By Kathleen Tucker, President and Founder
Editor's Note: Hurtigruten is saying farewell to Finnmarken -- at least for a year and a half. The expedition line has signed off on an 18-month charter, with an option for an 18-month extension. The 15,530-ton, 639-passenger ship is being chartered to Boskalis Australia Pty Limited, a global provider of dredging and maritime infrastructure services. Finnmarken will provide marine construction support (carry supplies) on the Gorgon project in Western Australia, which involves the development of a natural gas plant. More here.
Hurtigruten, one of cruising's most unique lines, specializes in voyages that feature Norway's dramatically beautiful coastline and fjords while emphasizing a truly Norwegian experience. Many of the ships in the Hurtigruten fleet are working cargo ships, passenger and car ferries, and short-cruise vessels (some other ships, such as the new Fram, are built for cruise trips and actually venture far beyond Norway's coastline to places like Antarctica and Greenland).
The typical Norwegian coastal six-night voyage starts in Bergen heading north along the coast and ends in Kirkenes, above the Artic Circle, just a short distance from the Russian border. Those wanting a longer 11-night itinerary can stay onboard for the southbound return voyage which stops at many of the same ports but at different times of day, allowing for additional excursions.
As a working cargo ship, most days will include several short stops to unload and load cargo, passengers and cars, along with one or two longer stops in the larger ports, where shore excursions or independent explorations are possible. Even some of the shorter stops afford the time for a fun experience, such as seeing ice sculpture at the Magic Ice Gallery in the port of Svolvaer. For the entire voyage, you're within sight of land, and much of the cruise experience is simply enjoying the ever-changing scenery as you pass by charming fishing villages, lighthouses, and of course, the beautiful Norwegian fjords.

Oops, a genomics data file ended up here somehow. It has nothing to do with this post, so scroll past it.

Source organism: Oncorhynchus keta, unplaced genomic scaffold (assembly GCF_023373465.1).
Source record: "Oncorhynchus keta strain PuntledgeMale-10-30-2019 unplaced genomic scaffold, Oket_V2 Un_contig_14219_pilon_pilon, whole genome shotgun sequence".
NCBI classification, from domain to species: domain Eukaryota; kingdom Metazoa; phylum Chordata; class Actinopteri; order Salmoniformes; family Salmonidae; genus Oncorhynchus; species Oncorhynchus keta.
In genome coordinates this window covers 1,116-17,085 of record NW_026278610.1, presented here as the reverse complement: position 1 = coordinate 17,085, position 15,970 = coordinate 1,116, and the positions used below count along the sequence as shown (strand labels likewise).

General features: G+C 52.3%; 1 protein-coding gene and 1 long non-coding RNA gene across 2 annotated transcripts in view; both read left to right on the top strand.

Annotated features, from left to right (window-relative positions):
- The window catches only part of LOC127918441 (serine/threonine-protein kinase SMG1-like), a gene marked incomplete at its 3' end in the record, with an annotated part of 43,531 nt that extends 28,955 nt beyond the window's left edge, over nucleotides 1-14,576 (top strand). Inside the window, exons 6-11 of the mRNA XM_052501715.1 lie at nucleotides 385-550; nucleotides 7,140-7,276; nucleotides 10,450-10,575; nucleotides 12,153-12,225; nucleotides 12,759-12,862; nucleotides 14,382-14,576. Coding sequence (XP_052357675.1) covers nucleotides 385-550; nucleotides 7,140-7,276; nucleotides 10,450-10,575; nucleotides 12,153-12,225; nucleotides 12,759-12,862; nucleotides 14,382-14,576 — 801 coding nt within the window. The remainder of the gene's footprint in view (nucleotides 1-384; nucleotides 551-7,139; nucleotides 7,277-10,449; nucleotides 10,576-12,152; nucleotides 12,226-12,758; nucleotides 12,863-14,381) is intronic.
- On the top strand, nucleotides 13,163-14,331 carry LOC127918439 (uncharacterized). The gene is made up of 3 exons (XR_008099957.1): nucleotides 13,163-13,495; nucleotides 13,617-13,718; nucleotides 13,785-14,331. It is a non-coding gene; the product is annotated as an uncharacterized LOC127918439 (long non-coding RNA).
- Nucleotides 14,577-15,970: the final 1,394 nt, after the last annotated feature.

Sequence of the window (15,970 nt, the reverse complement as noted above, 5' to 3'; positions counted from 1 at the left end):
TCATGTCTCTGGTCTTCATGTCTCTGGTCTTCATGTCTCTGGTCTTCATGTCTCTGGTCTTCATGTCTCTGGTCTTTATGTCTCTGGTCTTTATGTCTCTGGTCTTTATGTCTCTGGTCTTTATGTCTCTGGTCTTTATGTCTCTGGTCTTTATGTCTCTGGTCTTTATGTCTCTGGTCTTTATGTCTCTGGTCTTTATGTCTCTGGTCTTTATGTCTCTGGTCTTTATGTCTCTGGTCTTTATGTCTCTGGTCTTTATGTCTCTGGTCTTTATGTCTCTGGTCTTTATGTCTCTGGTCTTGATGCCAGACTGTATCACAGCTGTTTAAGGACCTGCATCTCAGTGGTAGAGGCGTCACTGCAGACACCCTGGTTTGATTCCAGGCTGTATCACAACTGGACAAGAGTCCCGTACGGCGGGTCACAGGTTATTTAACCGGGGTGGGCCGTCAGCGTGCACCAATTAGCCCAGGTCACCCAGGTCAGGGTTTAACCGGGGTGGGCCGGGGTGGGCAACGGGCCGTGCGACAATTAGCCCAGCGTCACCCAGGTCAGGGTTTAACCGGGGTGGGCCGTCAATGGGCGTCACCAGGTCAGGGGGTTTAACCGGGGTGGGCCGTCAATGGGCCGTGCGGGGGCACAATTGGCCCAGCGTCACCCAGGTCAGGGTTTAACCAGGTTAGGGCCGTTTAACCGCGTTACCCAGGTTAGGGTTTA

This is a good choice for those who want more of a Norwegian experience while visiting Norway, those who have enjoyed cruising in Alaska and are looking for a similar type of cruise with a European flavor, or those who like expedition-type cruises with an emphasis on local scenery and nature.
The onboard currency is the Norwegian kroner (NOK); check out xe.com
for the latest conversion rates. Purchases, excursions and voluntary tips are billed to your account in NOK.
Finnmarken Fellow Passengers
On our cruise, the passengers were mostly European, with the largest contingent of Germans, followed by Scandinavians (primarily Norwegian and Danish), British, Italians and French. A handful of Americans also sailed on this cruise. The average cruise passenger was well traveled and ranged in age from 50 to 80; however, there were younger folks onboard, and a wider range of ages with the primarily Norwegian ferry passengers (some of whom were traveling with small children).
Hurtigruten ships offer a good value for solo travelers, with a relatively small single supplement of about 25 percent more on standard cabins during high season in May through August (less on some cabin categories off season).
Members of AARP and passengers 67 or older are entitled to discounts ranging from $100 - $150 per cabin.
Finnmarken Dress Code
Dress is casual and comfortable, as befits the cruise experience. On our cruise in late September, sweaters and warm pants (cords, wool and jeans) were the norm. You'll also want to bring a fleece, windbreaker or jacket, raingear, and of course, comfortable walking shoes. If you are trying to pack light, the following are good options: waterproof jackets that have zip out fleece liners or outerwear that you can layer, such as a sweater, fleece and windbreaker. The weather was much milder than we had anticipated on our late September cruise, even north of the Arctic Circle, due to the Gulf Stream off the coast of Norway. (During summer months, plan as if you were going to Alaska by bringing lots of layers that are easily adaptable to weather changes.)
About half of the passengers dressed up a bit for dinner, but they still wore more dressy-casual attire than cocktail or evening wear, and there are no formal nights. Make sure to save room in your suitcase for a beautiful handmade Norwegian sweater to take home!
There is a non-tipping policy on all Hurtigruten ships. However, if you believe an individual crew member deserves a tip for extra service, you may tip that person at your own discretion.
We always wanted to see the Northern lights and we were not disappointed on this trip. Hurtigruten would appear first and foremost to be a ferry company with a cruise element tacked on. the Finnmarken, one of their newer ships is a solid and stable ...continue
We are not regular cruise types. We like small boats and have only cruised before on the Mekong, Brahmaputra, Ganges and Irrawaddy rivers. We originally booked to travel on Hurtigruten's MS Nordstjernen (400 pax capacity) but found ourselves instead ...continue
1 - 3 of 10 Reviews
We Did the Hurtigruten from Kirkenes to Bergen in May, 2012. We had car and drove from Uppsala, Sweden to Kirkenes, about 1500 km. We had seen Geraingerfjord on previous trip to Norway, so we knew we would miss lesund and Gerainger.